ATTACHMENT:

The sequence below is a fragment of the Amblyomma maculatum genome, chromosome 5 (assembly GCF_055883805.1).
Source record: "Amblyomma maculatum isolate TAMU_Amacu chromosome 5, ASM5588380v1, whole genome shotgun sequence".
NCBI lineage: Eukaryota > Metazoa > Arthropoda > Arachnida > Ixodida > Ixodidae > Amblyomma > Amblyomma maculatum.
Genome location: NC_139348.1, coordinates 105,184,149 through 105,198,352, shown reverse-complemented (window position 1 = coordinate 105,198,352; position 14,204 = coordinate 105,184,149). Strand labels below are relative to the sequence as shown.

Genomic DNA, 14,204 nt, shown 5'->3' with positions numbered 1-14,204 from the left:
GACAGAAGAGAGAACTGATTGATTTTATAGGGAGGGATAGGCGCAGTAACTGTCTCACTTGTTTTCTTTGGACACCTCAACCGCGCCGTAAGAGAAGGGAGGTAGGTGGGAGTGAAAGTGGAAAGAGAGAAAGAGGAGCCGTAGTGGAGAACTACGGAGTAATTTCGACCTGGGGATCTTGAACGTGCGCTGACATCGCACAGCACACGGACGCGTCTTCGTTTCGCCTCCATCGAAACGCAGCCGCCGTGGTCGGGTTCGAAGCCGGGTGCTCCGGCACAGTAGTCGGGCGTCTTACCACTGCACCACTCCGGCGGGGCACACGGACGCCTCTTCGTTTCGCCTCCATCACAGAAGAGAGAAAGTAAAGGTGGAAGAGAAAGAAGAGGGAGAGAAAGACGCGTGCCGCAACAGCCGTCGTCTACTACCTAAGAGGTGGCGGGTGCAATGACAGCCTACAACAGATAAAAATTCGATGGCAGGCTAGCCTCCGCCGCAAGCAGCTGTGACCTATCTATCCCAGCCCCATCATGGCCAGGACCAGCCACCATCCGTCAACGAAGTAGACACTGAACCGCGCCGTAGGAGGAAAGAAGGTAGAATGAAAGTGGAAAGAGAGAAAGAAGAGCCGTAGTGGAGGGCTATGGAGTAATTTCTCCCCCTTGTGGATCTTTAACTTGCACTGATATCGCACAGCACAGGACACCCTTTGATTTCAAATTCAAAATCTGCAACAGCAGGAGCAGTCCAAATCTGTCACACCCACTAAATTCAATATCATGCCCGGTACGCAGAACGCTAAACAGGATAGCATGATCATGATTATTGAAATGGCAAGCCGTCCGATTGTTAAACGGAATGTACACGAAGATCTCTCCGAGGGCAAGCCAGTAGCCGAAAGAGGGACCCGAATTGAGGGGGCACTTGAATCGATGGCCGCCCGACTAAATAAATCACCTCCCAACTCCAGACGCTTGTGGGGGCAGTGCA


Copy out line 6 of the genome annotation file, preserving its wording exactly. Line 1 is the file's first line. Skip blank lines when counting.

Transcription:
GACAGAAGAGAGAACTGATTGATTTTATAGGGAGGGATAGGCGCAGTAACTGTCTCACTTGTTTTCTTTGGACACCTCAACCGCGCCGTAAGAGAAGGGAGGTAGGTGGGAGTGAAAGTGGAAAGAGAGAAAGAGGAGCCGTAGTGGAGAACTACGGAGTAATTTCGACCTGGGGATCTTGAACGTGCGCTGACATCGCACAGCACACGGACGCGTCTTCGTTTCGCCTCCATCGAAACGCAGCCGCCGTGGTCGGGTTCGAAGCCGGGTGCTCCGGCACAGTAGTCGGGCGTCTTACCACTGCACCACTCCGGCGGGGCACACGGACGCCTCTTCGTTTCGCCTCCATCACAGAAGAGAGAAAGTAAAGGTGGAAGAGAAAGAAGAGGGAGAGAAAGACGCGTGCCGCAACAGCCGTCGTCTACTACCTAAGAGGTGGCGGGTGCAATGACAGCCTACAACAGATAAAAATTCGATGGCAGGCTAGCCTCCGCCGCAAGCAGCTGTGACCTATCTATCCCAGCCCCATCATGGCCAGGACCAGCCACCATCCGTCAACGAAGTAGACACTGAACCGCGCCGTAGGAGGAAAGAAGGTAGAATGAAAGTGGAAAGAGAGAAAGAAGAGCCGTAGTGGAGGGCTATGGAGTAATTTCTCCCCCTTGTGGATCTTTAACTTGCACTGATATCGCACAGCACAGGACACCCTTTGATTTCAAATTCAAAATCTGCAACAGCAGGAGCAGTCCAAATCTGTCACACCCACTAAATTCAATATCATGCCCGGTACGCAGAACGCTAAACAGGATAGCATGATCATGATTATTGAAATGGCAAGCCGTCCGATTGTTAAACGGAATGTACACGAAGATCTCTCCGAGGGCAAGCCAGTAGCCGAAAGAGGGACCCGAATTGAGGGGGCACTTGAATCGATGGCCGCCCGACTAAATAAATCACCTCCCAACTCCAGACGCTTGTGGGGGCAGTGCA